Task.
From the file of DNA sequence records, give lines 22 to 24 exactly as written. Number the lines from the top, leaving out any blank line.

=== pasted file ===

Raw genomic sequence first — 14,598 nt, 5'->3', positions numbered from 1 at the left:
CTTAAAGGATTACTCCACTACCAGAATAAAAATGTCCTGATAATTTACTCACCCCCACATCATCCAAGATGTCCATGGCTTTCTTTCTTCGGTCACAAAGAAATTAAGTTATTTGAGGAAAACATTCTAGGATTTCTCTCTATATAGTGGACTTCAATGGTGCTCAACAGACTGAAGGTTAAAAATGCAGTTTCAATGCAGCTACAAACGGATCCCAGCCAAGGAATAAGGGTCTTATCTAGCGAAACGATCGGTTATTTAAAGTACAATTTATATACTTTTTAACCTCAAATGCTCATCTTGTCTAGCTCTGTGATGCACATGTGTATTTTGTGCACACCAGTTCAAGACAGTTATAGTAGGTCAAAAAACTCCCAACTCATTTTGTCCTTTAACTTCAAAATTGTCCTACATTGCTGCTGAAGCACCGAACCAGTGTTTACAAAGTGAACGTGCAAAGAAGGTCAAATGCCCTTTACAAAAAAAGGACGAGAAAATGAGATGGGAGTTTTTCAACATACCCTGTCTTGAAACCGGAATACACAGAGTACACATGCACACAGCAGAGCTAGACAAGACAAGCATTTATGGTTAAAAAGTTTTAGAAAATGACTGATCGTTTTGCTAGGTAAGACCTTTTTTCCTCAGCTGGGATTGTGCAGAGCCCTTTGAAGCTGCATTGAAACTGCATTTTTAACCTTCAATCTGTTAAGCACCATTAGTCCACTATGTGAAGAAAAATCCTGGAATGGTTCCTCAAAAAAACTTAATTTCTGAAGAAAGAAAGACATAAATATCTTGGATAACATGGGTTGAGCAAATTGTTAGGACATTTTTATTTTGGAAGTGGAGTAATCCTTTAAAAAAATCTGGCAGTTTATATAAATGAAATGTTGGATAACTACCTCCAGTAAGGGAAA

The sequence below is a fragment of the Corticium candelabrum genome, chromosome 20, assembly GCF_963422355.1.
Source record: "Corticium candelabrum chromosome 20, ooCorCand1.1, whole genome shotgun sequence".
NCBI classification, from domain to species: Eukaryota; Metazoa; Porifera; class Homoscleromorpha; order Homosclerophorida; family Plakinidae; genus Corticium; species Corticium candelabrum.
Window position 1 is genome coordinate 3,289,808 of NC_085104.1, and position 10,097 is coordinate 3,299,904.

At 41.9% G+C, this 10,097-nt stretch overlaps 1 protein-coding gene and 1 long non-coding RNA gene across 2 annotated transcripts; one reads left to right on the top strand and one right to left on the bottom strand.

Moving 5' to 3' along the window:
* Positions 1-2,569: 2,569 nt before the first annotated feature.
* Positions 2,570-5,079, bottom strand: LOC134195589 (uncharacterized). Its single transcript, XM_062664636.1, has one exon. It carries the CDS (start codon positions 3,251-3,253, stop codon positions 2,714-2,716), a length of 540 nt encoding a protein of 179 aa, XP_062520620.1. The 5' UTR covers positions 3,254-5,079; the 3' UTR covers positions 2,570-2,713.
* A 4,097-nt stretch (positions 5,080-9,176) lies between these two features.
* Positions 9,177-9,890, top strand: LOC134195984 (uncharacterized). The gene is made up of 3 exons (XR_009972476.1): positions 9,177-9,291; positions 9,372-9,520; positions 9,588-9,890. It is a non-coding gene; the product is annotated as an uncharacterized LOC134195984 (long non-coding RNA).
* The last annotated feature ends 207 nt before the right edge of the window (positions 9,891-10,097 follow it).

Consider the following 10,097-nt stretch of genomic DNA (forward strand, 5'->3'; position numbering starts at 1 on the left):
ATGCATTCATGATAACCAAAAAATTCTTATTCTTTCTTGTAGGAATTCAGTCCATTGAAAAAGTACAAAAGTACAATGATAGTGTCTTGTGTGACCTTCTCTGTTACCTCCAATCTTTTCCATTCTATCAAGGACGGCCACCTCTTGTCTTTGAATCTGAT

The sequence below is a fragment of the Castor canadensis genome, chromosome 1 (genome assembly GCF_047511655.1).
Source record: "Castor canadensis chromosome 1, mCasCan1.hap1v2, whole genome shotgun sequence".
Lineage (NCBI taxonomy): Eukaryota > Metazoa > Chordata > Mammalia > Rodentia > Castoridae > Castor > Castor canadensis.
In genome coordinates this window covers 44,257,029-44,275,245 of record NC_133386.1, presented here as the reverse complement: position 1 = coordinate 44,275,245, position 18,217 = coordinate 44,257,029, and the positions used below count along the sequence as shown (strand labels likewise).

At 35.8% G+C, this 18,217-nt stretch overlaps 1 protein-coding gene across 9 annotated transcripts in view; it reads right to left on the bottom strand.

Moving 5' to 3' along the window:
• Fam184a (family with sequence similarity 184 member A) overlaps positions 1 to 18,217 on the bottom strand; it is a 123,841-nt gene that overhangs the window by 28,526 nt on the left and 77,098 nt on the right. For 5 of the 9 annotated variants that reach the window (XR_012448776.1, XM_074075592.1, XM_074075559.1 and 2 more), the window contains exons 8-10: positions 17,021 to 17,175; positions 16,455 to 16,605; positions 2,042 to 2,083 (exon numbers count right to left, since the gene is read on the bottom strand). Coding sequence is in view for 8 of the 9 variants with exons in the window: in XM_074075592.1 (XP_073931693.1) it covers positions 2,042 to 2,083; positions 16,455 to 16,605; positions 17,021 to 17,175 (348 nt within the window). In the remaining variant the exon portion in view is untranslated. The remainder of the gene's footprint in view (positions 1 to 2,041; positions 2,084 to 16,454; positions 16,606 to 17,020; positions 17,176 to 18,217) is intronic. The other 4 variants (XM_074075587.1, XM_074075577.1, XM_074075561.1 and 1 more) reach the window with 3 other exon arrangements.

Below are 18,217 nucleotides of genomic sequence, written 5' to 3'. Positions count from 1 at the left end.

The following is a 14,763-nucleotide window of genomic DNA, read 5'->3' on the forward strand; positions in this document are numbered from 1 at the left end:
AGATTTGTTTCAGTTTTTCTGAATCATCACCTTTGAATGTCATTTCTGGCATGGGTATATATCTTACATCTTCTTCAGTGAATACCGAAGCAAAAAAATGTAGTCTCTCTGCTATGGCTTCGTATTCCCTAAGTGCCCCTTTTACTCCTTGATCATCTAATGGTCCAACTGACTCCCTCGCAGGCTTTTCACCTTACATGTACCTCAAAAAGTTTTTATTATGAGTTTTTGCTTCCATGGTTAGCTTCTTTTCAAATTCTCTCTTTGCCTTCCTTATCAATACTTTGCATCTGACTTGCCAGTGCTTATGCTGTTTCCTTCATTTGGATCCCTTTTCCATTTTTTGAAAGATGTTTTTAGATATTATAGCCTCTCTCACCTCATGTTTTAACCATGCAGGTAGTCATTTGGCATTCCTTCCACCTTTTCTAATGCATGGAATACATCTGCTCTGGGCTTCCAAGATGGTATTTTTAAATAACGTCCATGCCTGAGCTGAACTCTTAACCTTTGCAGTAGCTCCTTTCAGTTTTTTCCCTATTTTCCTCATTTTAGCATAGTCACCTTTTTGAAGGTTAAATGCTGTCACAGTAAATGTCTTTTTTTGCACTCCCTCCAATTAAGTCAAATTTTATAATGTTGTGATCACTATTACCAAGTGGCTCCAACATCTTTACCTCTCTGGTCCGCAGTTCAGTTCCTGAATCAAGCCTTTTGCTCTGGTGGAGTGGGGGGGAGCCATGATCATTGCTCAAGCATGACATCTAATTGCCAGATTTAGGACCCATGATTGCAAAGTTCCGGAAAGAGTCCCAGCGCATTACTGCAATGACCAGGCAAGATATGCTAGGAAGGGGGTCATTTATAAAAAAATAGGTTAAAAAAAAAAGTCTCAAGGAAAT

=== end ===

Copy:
• Fam184a (family with sequence similarity 184 member A) overlaps positions 1 to 18,217 on the bottom strand; it is a 123,841-nt gene that overhangs the window by 28,526 nt on the left and 77,098 nt on the right. For 5 of the 9 annotated variants that reach the window (XR_012448776.1, XM_074075592.1, XM_074075559.1 and 2 more), the window contains exons 8-10: positions 17,021 to 17,175; positions 16,455 to 16,605; positions 2,042 to 2,083 (exon numbers count right to left, since the gene is read on the bottom strand). Coding sequence is in view for 8 of the 9 variants with exons in the window: in XM_074075592.1 (XP_073931693.1) it covers positions 2,042 to 2,083; positions 16,455 to 16,605; positions 17,021 to 17,175 (348 nt within the window). In the remaining variant the exon portion in view is untranslated. The remainder of the gene's footprint in view (positions 1 to 2,041; positions 2,084 to 16,454; positions 16,606 to 17,020; positions 17,176 to 18,217) is intronic. The other 4 variants (XM_074075587.1, XM_074075577.1, XM_074075561.1 and 1 more) reach the window with 3 other exon arrangements.

Below are 18,217 nucleotides of genomic sequence, written 5' to 3'. Positions count from 1 at the left end.

The following is a 14,763-nucleotide window of genomic DNA, read 5'->3' on the forward strand; positions in this document are numbered from 1 at the left end: